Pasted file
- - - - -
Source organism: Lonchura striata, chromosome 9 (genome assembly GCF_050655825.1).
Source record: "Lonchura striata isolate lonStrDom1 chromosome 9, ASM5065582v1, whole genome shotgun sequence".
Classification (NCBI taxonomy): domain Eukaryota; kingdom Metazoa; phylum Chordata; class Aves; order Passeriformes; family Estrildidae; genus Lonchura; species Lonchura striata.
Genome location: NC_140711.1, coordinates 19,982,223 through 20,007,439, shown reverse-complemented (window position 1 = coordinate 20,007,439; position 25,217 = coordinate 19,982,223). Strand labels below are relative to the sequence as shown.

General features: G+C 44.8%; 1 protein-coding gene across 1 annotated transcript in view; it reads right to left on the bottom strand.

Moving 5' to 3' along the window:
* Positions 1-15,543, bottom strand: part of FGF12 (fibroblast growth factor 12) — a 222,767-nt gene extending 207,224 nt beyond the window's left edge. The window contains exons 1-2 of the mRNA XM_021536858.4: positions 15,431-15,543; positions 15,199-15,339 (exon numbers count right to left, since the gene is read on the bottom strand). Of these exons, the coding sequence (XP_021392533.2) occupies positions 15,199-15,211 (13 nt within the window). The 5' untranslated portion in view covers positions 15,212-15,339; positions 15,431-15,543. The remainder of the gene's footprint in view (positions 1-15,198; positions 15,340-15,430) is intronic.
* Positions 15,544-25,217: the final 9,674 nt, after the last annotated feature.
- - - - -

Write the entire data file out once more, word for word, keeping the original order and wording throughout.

Source organism: Lonchura striata, chromosome 9 (genome assembly GCF_050655825.1).
Source record: "Lonchura striata isolate lonStrDom1 chromosome 9, ASM5065582v1, whole genome shotgun sequence".
Classification (NCBI taxonomy): domain Eukaryota; kingdom Metazoa; phylum Chordata; class Aves; order Passeriformes; family Estrildidae; genus Lonchura; species Lonchura striata.
Genome location: NC_140711.1, coordinates 19,982,223 through 20,007,439, shown reverse-complemented (window position 1 = coordinate 20,007,439; position 25,217 = coordinate 19,982,223). Strand labels below are relative to the sequence as shown.

General features: G+C 44.8%; 1 protein-coding gene across 1 annotated transcript in view; it reads right to left on the bottom strand.

Moving 5' to 3' along the window:
* Positions 1-15,543, bottom strand: part of FGF12 (fibroblast growth factor 12) — a 222,767-nt gene extending 207,224 nt beyond the window's left edge. The window contains exons 1-2 of the mRNA XM_021536858.4: positions 15,431-15,543; positions 15,199-15,339 (exon numbers count right to left, since the gene is read on the bottom strand). Of these exons, the coding sequence (XP_021392533.2) occupies positions 15,199-15,211 (13 nt within the window). The 5' untranslated portion in view covers positions 15,212-15,339; positions 15,431-15,543. The remainder of the gene's footprint in view (positions 1-15,198; positions 15,340-15,430) is intronic.
* Positions 15,544-25,217: the final 9,674 nt, after the last annotated feature.